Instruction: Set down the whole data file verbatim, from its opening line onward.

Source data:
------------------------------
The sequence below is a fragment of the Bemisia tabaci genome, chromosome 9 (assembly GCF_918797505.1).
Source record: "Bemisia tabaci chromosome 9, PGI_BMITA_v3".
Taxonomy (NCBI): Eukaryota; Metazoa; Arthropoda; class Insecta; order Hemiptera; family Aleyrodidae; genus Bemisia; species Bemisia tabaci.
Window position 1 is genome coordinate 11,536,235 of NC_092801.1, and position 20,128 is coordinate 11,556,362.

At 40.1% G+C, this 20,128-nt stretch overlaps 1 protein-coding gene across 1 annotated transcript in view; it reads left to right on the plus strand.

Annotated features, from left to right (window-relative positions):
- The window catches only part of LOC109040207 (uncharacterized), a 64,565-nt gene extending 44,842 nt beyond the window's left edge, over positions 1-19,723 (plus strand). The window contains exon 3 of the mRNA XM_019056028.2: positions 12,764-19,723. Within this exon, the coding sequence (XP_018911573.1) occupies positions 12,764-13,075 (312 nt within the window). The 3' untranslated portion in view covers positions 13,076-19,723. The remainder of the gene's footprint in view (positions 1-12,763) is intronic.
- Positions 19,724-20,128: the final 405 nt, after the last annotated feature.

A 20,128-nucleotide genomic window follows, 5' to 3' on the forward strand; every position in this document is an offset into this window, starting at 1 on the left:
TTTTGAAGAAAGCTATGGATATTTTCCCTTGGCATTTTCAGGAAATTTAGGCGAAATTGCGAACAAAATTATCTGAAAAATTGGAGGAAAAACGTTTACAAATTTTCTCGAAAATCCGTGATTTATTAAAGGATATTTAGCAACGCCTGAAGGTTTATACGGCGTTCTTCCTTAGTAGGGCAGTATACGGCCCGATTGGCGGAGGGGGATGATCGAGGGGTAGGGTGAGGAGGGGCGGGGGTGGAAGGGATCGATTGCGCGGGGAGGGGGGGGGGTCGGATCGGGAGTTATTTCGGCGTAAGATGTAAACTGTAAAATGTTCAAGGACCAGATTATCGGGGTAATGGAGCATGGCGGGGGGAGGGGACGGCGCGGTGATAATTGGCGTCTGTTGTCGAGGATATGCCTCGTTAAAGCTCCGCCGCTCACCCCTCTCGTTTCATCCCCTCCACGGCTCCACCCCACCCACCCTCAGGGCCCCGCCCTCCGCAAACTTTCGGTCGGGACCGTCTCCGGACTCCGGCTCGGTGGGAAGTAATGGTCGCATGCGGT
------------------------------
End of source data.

The sequence below is a fragment of the Bemisia tabaci genome, chromosome 9 (assembly GCF_918797505.1).
Source record: "Bemisia tabaci chromosome 9, PGI_BMITA_v3".
Taxonomy (NCBI): Eukaryota; Metazoa; Arthropoda; class Insecta; order Hemiptera; family Aleyrodidae; genus Bemisia; species Bemisia tabaci.
Window position 1 is genome coordinate 11,536,235 of NC_092801.1, and position 20,128 is coordinate 11,556,362.

At 40.1% G+C, this 20,128-nt stretch overlaps 1 protein-coding gene across 1 annotated transcript in view; it reads left to right on the plus strand.

Annotated features, from left to right (window-relative positions):
- The window catches only part of LOC109040207 (uncharacterized), a 64,565-nt gene extending 44,842 nt beyond the window's left edge, over positions 1-19,723 (plus strand). The window contains exon 3 of the mRNA XM_019056028.2: positions 12,764-19,723. Within this exon, the coding sequence (XP_018911573.1) occupies positions 12,764-13,075 (312 nt within the window). The 3' untranslated portion in view covers positions 13,076-19,723. The remainder of the gene's footprint in view (positions 1-12,763) is intronic.
- Positions 19,724-20,128: the final 405 nt, after the last annotated feature.

A 20,128-nucleotide genomic window follows, 5' to 3' on the forward strand; every position in this document is an offset into this window, starting at 1 on the left:
TTTTGAAGAAAGCTATGGATATTTTCCCTTGGCATTTTCAGGAAATTTAGGCGAAATTGCGAACAAAATTATCTGAAAAATTGGAGGAAAAACGTTTACAAATTTTCTCGAAAATCCGTGATTTATTAAAGGATATTTAGCAACGCCTGAAGGTTTATACGGCGTTCTTCCTTAGTAGGGCAGTATACGGCCCGATTGGCGGAGGGGGATGATCGAGGGGTAGGGTGAGGAGGGGCGGGGGTGGAAGGGATCGATTGCGCGGGGAGGGGGGGGGGTCGGATCGGGAGTTATTTCGGCGTAAGATGTAAACTGTAAAATGTTCAAGGACCAGATTATCGGGGTAATGGAGCATGGCGGGGGGAGGGGACGGCGCGGTGATAATTGGCGTCTGTTGTCGAGGATATGCCTCGTTAAAGCTCCGCCGCTCACCCCTCTCGTTTCATCCCCTCCACGGCTCCACCCCACCCACCCTCAGGGCCCCGCCCTCCGCAAACTTTCGGTCGGGACCGTCTCCGGACTCCGGCTCGGTGGGAAGTAATGGTCGCATGCGGT